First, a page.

However, it is Grace Jones who steals the show for me. The part of May Day on paper is actually rather flat but Jones imbues the character with great presence. The thought of casting a pop star/model like Jones would seemingly be the producers desperate attempt to appeal to the zeitgeist of the time but the move surprisingly works and Jones makes a terrifying foe. Jones is clearly an unusual and eccentric character in real life and it comes across on the screen. So while it may appear a little kitsch by today's standards there is still an undeniable joy in watching an '80's icon going head to head with James Bond. The only problem with the character is her sudden change of faith at the end of the film, part of me hoped that she and Bond could go head-to-head and a more imaginative and less redeemable death could have been planned for her.
Furthermore, despite the standout performances by Jones and Walken you can't help but feel the movie could have used more of the pair. As it stands the film doesn't really give them too much to do which seems a shame and is more than a wasted opportunity.
Old in the Tooth:
While I've pointed out some of the film's more admirable features it would be overly optimistic to say the movie is totally faultless. Among 'A View to a Kill's more costly errors is the reappearance of Roger Moore as James Bond. With 'A View to a Kill' what is most clear is how far we have moved away from the pure testosterone and sex-appeal of Sean Connery back in 1962.
Firstly, Rog looks a bit odd, it's clear the actor has indulged on some cosmetic surgery and subsequently his eyes have a slightly vacant quality to them. Furthermore, his hair just looks strange and artificial. Every time Roger has a closeup his new look is just distracting and to be quite honest a little embarrassing. In addition, you can't help but laugh at the film's poor attempts to disguise the use of Roger's stunt-double; I encourage everyone to get their copy of 'A View to a Kill' and go through it and find a stunt where you can't clearly tell it's not Moore in the action. It's literally ridiculous and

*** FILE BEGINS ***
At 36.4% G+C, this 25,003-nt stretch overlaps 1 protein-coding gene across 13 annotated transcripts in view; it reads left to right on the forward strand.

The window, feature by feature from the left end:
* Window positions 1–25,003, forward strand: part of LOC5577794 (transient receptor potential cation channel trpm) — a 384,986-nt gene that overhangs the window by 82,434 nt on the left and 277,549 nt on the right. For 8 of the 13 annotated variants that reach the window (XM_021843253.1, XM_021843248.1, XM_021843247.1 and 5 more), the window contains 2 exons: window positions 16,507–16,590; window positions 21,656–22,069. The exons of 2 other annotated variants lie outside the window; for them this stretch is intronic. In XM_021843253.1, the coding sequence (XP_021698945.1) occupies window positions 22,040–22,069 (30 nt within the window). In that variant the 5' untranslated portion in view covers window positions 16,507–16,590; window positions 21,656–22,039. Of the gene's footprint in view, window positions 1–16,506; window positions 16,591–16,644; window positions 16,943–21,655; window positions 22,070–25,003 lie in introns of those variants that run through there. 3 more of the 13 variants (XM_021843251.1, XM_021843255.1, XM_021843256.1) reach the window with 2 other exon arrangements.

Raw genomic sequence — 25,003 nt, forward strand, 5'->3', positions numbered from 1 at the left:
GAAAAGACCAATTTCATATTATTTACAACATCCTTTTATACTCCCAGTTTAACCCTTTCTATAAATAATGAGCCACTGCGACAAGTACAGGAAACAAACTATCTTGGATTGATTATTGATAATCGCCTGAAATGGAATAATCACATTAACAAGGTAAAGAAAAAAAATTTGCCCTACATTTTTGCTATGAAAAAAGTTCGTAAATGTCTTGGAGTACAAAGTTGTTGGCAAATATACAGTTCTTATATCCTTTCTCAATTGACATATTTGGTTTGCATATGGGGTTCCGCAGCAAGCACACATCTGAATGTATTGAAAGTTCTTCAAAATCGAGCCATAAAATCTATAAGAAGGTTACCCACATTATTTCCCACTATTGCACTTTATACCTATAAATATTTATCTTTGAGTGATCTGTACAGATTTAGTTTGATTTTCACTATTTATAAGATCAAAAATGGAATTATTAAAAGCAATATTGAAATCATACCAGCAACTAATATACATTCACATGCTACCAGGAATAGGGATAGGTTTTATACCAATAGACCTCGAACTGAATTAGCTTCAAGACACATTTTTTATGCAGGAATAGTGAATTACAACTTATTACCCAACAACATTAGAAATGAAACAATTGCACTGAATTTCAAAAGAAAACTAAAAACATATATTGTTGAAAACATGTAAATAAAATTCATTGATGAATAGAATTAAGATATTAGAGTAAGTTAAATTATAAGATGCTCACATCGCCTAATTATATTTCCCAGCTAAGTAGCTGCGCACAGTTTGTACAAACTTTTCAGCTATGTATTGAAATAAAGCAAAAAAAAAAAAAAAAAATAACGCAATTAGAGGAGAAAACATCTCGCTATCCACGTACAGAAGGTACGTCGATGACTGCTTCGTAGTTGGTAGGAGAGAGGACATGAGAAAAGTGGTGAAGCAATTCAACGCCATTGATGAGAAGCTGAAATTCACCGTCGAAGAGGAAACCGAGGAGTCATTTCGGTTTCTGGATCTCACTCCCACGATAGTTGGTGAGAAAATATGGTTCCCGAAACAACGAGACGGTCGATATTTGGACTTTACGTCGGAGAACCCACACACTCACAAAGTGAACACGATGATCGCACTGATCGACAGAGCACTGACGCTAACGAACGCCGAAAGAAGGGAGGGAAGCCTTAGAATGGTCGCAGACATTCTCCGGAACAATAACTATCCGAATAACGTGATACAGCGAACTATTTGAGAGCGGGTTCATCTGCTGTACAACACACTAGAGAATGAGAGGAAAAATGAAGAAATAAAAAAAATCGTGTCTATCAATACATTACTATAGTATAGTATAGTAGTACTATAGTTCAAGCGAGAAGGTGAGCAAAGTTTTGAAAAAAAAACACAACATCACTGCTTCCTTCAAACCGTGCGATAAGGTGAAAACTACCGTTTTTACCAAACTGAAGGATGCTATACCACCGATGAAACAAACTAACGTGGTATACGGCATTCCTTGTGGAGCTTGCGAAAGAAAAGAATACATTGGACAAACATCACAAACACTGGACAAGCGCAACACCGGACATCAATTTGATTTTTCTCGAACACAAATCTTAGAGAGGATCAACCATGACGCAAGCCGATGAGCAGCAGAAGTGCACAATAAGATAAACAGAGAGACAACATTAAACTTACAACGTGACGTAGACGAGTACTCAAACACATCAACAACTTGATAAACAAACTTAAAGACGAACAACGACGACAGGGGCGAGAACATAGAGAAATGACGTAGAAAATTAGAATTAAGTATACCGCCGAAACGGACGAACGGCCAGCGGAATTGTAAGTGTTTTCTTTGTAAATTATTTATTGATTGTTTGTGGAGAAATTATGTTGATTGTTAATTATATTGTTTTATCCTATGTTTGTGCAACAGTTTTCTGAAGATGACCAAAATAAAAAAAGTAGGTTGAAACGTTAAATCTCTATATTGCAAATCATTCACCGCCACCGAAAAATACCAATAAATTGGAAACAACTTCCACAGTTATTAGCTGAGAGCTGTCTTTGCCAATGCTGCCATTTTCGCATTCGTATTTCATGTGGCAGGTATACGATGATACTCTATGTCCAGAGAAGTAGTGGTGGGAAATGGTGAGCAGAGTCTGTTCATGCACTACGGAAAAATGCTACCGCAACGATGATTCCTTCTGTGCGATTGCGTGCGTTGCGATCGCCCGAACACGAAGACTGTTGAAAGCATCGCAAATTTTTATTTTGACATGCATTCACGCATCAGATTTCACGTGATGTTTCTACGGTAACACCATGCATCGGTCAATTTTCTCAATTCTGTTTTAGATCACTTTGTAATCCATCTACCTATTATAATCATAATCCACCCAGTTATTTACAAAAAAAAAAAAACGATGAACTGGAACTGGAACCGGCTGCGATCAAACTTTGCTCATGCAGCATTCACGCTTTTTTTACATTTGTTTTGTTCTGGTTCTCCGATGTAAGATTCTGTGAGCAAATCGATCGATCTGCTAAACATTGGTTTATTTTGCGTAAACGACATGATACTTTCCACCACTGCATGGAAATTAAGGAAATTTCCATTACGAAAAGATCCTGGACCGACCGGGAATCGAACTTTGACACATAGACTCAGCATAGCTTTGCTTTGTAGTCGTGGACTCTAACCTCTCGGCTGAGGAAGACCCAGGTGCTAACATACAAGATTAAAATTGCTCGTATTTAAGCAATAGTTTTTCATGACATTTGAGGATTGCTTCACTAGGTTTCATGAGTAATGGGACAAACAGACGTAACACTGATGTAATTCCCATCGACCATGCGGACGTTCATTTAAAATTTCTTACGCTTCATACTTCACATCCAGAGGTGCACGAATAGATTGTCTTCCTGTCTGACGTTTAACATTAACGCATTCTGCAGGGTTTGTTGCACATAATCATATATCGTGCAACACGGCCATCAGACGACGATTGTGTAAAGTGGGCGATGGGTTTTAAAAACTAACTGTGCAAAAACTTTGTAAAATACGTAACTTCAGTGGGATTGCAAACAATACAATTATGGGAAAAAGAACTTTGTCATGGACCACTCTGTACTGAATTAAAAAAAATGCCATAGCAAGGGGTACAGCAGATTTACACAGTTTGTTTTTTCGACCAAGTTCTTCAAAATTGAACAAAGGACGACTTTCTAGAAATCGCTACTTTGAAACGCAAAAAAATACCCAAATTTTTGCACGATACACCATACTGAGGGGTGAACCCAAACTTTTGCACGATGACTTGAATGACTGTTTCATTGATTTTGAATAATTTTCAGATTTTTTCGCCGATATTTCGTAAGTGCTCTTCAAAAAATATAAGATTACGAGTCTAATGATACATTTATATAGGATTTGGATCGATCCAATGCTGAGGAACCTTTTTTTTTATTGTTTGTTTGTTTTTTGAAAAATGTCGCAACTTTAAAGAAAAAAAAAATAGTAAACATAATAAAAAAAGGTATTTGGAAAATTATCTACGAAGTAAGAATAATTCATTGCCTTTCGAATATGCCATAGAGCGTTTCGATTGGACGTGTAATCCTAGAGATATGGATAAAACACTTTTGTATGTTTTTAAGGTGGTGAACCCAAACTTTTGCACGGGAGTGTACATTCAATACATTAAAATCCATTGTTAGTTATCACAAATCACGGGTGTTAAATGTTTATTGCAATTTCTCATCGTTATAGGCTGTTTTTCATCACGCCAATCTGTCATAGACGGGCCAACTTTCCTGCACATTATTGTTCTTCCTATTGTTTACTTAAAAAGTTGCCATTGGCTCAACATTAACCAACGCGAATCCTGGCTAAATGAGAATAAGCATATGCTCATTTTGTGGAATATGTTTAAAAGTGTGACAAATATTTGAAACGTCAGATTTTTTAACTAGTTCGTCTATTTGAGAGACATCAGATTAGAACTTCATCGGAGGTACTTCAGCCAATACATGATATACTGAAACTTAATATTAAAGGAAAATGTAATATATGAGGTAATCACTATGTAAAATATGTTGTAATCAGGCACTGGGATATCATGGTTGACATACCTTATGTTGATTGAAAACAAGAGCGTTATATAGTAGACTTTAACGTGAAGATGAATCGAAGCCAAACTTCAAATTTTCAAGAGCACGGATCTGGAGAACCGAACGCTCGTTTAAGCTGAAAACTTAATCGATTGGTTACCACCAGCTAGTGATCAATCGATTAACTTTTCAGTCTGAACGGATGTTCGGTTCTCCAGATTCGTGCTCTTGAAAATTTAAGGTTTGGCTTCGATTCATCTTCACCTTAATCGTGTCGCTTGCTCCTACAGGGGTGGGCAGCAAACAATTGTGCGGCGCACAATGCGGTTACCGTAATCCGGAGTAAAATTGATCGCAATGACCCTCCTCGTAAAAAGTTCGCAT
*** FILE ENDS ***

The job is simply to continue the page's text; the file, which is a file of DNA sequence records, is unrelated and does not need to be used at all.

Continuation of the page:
shows quite how unearned Roger's star-billing was on this film.
Moore isn't helped by the producer's refusal to acknowledge Bond's age. It makes the whole thing slightly more embarrassing to watch considering the physical feats we are supposed to believe Moore is capable of. Despite this it seems as though the filmmakers behind 'A View to a Kill' believe the more action and young girls they throw at Bond the more audiences will accept the older Moore. It makes little sense and it's very uncomfortable and rather creepy seeing the older more predatory Bond turning his attention to women young enough to be his daughter.
This may all sound slightly ageist, but the truth is if your leading-man is 57 let him play a 57 year-old. 'A View to a Kill' would have been a more interesting film had they played up this angle and it would have given Moore some actual dramatic meat to chew on. Instead poor Rog has to put on a Fila tracksuit and chat-up a teenager.
Despite this, there is still a certain amount of fun to be had watching Roger pad about, especially during the earlier segments of the movie. Moore is most alive during 'A View to a Kill's scenes set in France and his moments with Patrick Macnee are something of a highlight. The pair have great chemistry together and the loss of Tibbet is genuine and saddening. There is a slight Holmes-and-Watson vibe to their relationship which is no surprise considering both Moore and Macnee had previously played those respective roles in a 1970's television film.